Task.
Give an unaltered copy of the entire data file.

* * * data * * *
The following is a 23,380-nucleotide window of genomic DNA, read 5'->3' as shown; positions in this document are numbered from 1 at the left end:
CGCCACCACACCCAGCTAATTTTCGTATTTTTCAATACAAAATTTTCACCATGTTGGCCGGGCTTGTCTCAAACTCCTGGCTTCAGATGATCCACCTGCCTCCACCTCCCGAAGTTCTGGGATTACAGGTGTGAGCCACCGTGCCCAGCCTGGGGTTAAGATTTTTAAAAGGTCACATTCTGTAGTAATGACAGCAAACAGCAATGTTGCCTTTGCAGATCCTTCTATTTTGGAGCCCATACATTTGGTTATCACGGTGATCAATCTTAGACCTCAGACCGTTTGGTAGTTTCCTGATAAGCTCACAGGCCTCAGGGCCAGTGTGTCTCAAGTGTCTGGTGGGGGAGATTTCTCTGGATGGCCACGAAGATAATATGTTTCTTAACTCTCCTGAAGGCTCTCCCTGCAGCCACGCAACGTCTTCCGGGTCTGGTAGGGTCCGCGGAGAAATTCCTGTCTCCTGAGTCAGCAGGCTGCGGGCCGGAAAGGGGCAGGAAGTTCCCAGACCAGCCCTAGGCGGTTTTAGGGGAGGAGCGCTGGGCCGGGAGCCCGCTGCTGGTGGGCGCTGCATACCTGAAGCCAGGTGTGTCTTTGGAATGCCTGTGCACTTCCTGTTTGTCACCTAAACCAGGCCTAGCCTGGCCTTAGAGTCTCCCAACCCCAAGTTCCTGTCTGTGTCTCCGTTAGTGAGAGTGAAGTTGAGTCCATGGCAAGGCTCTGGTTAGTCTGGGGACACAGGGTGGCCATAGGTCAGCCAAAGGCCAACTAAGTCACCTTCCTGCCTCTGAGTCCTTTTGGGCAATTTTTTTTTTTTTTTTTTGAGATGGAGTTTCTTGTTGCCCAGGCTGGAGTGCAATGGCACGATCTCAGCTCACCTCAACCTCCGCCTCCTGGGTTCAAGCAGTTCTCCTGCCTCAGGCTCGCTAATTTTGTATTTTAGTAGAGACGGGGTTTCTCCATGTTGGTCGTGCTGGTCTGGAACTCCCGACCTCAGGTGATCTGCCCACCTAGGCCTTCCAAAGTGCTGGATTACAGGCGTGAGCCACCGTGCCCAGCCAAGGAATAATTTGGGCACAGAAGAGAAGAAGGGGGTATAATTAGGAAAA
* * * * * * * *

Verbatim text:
The following is a 23,380-nucleotide window of genomic DNA, read 5'->3' as shown; positions in this document are numbered from 1 at the left end:
CGCCACCACACCCAGCTAATTTTCGTATTTTTCAATACAAAATTTTCACCATGTTGGCCGGGCTTGTCTCAAACTCCTGGCTTCAGATGATCCACCTGCCTCCACCTCCCGAAGTTCTGGGATTACAGGTGTGAGCCACCGTGCCCAGCCTGGGGTTAAGATTTTTAAAAGGTCACATTCTGTAGTAATGACAGCAAACAGCAATGTTGCCTTTGCAGATCCTTCTATTTTGGAGCCCATACATTTGGTTATCACGGTGATCAATCTTAGACCTCAGACCGTTTGGTAGTTTCCTGATAAGCTCACAGGCCTCAGGGCCAGTGTGTCTCAAGTGTCTGGTGGGGGAGATTTCTCTGGATGGCCACGAAGATAATATGTTTCTTAACTCTCCTGAAGGCTCTCCCTGCAGCCACGCAACGTCTTCCGGGTCTGGTAGGGTCCGCGGAGAAATTCCTGTCTCCTGAGTCAGCAGGCTGCGGGCCGGAAAGGGGCAGGAAGTTCCCAGACCAGCCCTAGGCGGTTTTAGGGGAGGAGCGCTGGGCCGGGAGCCCGCTGCTGGTGGGCGCTGCATACCTGAAGCCAGGTGTGTCTTTGGAATGCCTGTGCACTTCCTGTTTGTCACCTAAACCAGGCCTAGCCTGGCCTTAGAGTCTCCCAACCCCAAGTTCCTGTCTGTGTCTCCGTTAGTGAGAGTGAAGTTGAGTCCATGGCAAGGCTCTGGTTAGTCTGGGGACACAGGGTGGCCATAGGTCAGCCAAAGGCCAACTAAGTCACCTTCCTGCCTCTGAGTCCTTTTGGGCAATTTTTTTTTTTTTTTTTTGAGATGGAGTTTCTTGTTGCCCAGGCTGGAGTGCAATGGCACGATCTCAGCTCACCTCAACCTCCGCCTCCTGGGTTCAAGCAGTTCTCCTGCCTCAGGCTCGCTAATTTTGTATTTTAGTAGAGACGGGGTTTCTCCATGTTGGTCGTGCTGGTCTGGAACTCCCGACCTCAGGTGATCTGCCCACCTAGGCCTTCCAAAGTGCTGGATTACAGGCGTGAGCCACCGTGCCCAGCCAAGGAATAATTTGGGCACAGAAGAGAAGAAGGGGGTATAATTAGGAAAA